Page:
and so it begins. or ends.

 

Me, on my last day of work.

Me, on my last day of work.

The Sunday ritual was straightforward: I’d wake up, shower, then hop in the car.  I’d drive over to the Dunkin’ Donuts just off Route 46 in Lodi, pick up a few donuts for Sandy and me, and then pick up the Sunday New York Times and Star-Ledger.  I’d immediately peel off the Classified/Help Wanted sections of both, and begin looking through the job openings, concentrating on the “C” (“cellular” and “customer service,”) the “T” (“telecommunications”), the “E” (“entertainment”) and the “M” (“music”) sections of both papers.  Any decent ads in those sections would be met with a resume and cover letter, either faxed (if a fax number was listed) or mailed the following day.

 

By January of 2004, frustrated at the lack of movement on the job front, I had begun scouring the Classifieds, reading them A-Z, in hopes that something would pique my interest.  And when I saw the position of “Technical/Marketing Assistant” advertised, for the cellular division of a consumer electronics company, I giggled because it was in an odd section of the paper – it had been placed in the wrong section, out of alphabetical order.  If I had any luck, nobody else would see it.

When I received a call that week from someone named Mirella, I didn’t think much of it.  I had been on interviews before.  So I scheduled the interview and went in.  I spent about an hour with the HR representative, and she explained the position to me.  The company had been in the consumer electronics business since the 1960s, manufacturing accessories – television antennas, at first, but eventually cables, blank tapes, remote controls, computer accessories.  They were starting a cellular division, planning to make spare batteries, leather cases, and that sort of thing.  I expressed my sincere interest, and a few days later got a callback to come meet with the VP of the division, Bob.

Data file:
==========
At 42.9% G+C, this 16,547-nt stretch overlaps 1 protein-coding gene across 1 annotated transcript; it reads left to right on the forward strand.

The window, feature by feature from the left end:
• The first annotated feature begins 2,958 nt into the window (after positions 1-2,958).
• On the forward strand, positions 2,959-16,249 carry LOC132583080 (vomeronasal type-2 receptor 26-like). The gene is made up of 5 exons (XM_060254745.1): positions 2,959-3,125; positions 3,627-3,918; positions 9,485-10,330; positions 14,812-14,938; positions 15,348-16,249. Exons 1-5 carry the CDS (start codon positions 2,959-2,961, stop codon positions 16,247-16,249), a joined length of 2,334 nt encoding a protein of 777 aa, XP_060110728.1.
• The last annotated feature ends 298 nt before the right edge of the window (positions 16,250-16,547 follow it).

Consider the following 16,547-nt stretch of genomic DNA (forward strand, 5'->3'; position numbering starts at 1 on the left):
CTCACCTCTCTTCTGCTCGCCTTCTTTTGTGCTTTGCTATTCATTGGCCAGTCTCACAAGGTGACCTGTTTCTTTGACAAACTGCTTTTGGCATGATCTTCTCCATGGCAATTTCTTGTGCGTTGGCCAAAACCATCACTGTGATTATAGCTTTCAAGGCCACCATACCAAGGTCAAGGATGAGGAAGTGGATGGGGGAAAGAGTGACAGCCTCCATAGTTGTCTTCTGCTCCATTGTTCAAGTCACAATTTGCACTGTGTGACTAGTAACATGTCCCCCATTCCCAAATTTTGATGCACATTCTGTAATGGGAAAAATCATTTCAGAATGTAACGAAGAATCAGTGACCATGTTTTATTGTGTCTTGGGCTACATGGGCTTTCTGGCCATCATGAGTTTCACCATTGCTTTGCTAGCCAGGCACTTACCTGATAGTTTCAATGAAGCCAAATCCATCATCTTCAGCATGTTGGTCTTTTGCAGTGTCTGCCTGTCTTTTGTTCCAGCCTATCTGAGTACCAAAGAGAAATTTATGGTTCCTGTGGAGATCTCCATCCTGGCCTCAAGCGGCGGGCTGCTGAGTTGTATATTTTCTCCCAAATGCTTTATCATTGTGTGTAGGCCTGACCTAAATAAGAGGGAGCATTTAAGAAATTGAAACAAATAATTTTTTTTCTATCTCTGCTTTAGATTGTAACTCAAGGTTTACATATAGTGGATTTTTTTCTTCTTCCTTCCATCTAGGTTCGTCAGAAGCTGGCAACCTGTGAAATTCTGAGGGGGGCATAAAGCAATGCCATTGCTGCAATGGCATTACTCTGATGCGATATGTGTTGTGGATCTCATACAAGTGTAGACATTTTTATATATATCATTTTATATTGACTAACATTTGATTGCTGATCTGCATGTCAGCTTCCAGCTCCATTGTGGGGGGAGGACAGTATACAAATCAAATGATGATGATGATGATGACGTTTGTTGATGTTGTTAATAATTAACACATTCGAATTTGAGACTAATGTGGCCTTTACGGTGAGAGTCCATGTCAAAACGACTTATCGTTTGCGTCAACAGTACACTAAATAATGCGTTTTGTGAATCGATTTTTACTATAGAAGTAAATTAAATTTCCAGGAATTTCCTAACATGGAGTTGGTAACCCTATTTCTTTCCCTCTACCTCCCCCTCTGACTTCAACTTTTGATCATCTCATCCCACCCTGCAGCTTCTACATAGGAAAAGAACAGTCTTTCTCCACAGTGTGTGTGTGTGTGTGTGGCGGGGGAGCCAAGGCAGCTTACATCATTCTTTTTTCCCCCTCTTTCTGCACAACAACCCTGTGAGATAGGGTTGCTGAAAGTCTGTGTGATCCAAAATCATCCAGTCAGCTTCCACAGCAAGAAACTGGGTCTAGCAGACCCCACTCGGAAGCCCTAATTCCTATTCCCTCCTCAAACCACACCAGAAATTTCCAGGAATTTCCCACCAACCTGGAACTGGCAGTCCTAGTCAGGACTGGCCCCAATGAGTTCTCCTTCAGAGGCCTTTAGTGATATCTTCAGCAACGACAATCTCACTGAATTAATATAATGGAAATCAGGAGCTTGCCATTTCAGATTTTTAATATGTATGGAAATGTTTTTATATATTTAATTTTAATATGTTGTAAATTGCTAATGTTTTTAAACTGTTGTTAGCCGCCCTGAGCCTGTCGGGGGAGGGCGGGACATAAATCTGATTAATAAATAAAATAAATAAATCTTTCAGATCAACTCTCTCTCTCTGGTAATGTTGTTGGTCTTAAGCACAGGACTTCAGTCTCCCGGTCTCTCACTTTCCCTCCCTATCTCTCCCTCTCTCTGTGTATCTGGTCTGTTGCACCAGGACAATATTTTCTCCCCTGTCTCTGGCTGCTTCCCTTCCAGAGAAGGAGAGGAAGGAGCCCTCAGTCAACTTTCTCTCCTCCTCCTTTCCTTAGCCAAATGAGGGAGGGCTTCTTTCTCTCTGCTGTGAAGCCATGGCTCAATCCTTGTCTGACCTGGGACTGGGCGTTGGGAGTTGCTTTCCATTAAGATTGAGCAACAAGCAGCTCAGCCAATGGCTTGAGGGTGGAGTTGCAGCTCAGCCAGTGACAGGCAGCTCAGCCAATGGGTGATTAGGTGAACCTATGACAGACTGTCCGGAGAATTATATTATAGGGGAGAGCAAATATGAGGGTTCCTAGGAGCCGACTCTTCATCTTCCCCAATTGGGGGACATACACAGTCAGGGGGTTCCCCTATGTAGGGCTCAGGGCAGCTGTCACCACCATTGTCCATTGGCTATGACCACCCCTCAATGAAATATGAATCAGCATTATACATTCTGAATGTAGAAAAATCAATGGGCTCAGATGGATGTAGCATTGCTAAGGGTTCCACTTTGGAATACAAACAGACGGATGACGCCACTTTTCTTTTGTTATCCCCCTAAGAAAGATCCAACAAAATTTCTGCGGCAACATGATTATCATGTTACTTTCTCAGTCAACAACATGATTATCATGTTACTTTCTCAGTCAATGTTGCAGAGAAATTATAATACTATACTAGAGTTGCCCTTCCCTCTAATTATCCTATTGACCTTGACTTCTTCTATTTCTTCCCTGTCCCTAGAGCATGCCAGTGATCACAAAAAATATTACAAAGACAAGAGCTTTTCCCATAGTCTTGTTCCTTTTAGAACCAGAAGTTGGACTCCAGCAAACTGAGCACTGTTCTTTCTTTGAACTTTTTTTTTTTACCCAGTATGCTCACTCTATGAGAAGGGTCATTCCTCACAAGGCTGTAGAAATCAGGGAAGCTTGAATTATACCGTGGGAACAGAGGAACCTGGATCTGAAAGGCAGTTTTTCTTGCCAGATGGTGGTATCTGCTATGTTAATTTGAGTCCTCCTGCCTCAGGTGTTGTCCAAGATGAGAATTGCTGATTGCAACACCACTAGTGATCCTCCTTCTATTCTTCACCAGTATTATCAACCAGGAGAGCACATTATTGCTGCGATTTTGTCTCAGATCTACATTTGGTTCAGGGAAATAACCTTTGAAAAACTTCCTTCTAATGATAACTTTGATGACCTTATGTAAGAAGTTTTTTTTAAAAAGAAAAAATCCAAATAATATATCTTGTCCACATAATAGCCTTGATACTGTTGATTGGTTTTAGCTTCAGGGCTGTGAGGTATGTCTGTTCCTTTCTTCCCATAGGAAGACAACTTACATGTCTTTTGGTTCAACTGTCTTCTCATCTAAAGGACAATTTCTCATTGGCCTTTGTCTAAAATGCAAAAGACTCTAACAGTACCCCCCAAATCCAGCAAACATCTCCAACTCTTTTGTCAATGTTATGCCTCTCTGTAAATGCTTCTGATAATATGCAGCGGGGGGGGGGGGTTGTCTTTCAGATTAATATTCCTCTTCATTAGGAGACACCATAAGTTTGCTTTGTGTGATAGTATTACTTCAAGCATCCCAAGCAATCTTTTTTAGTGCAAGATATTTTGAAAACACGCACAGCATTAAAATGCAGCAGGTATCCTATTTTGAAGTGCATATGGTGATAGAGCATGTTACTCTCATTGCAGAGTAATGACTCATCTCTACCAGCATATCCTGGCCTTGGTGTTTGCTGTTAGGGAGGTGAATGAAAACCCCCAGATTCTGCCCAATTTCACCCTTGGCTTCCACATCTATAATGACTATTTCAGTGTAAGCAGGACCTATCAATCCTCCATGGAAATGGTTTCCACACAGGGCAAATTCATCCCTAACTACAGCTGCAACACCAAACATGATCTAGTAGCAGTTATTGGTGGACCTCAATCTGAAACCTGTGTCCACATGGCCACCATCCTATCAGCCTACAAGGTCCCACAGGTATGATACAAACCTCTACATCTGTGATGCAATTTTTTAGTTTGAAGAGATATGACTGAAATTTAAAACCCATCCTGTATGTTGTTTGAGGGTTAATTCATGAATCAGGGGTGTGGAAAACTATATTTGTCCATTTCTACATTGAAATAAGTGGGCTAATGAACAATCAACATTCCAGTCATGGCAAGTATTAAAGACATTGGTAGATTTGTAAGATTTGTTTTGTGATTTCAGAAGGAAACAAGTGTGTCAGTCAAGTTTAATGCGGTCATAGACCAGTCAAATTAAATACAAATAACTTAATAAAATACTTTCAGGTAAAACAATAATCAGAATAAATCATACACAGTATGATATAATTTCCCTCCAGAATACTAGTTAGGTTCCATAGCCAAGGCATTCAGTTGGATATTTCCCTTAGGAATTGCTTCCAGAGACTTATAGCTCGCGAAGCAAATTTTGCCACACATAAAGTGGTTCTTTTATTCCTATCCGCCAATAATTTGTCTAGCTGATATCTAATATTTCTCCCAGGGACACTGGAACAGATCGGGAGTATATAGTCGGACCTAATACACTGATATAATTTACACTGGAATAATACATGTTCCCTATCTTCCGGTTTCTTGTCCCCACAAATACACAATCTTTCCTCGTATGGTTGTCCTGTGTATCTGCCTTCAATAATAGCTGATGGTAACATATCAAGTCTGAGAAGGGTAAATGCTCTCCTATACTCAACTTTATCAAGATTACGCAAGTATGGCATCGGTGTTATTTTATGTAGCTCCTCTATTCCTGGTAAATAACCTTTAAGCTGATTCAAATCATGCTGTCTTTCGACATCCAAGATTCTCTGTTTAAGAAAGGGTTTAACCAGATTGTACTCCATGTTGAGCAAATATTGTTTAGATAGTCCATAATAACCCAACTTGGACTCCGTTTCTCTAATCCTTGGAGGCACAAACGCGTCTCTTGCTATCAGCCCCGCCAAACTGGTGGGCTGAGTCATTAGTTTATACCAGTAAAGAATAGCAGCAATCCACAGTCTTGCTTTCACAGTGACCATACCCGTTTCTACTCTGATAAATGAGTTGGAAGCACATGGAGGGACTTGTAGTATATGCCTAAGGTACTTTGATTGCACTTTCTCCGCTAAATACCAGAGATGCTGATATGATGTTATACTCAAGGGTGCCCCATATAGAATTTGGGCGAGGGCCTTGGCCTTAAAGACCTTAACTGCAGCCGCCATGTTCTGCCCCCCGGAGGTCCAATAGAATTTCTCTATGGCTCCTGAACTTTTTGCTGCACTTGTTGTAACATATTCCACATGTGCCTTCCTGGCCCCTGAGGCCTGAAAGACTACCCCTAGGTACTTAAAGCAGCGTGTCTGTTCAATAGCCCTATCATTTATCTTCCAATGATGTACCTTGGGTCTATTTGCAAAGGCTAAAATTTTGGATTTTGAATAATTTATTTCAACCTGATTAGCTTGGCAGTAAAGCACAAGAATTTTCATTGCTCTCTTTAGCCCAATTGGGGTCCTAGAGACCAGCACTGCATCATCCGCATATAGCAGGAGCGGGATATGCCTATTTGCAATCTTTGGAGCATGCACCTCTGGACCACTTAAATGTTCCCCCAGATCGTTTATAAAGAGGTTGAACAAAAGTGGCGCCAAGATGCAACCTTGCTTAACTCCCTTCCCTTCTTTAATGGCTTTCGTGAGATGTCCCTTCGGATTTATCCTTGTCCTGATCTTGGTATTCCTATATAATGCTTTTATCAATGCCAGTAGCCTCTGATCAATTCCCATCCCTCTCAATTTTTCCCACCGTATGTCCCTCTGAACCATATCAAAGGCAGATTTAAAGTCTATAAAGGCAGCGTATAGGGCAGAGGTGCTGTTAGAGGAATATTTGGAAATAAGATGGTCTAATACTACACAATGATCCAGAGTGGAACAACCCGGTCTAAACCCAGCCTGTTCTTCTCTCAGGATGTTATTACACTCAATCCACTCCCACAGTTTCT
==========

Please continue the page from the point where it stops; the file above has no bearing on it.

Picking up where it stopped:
I thought about cutting my hair, I really did.  By this point, it had grown back to my shoulders.  As a compromise with the dayjob, I kept it greased back with mousse, and tied into a ponytail.

“You’re a rock star!,” the guy said.

“I’m sorry,” I said.  “I could cut it.”

“I like long hair,” he said.  “I grew up in San Francisco, in the 60s.  I used to live in Haight-Ashbury, in the Grateful Dead’s house.”

We talked for a while about music.  We talked for a while about the wireless business.  He told me that the company planned to sell cellular accessories to retail stores, to complement its other product lines.  They needed to move quickly and get hundreds of new products to market – it was early 1994, and they wanted to ship their first products by June.  They wanted to support every popular cellphone on the market, and they needed someone who knew the equipment, and who could work with the engineering department to analyze the equipment, making sure everything worked.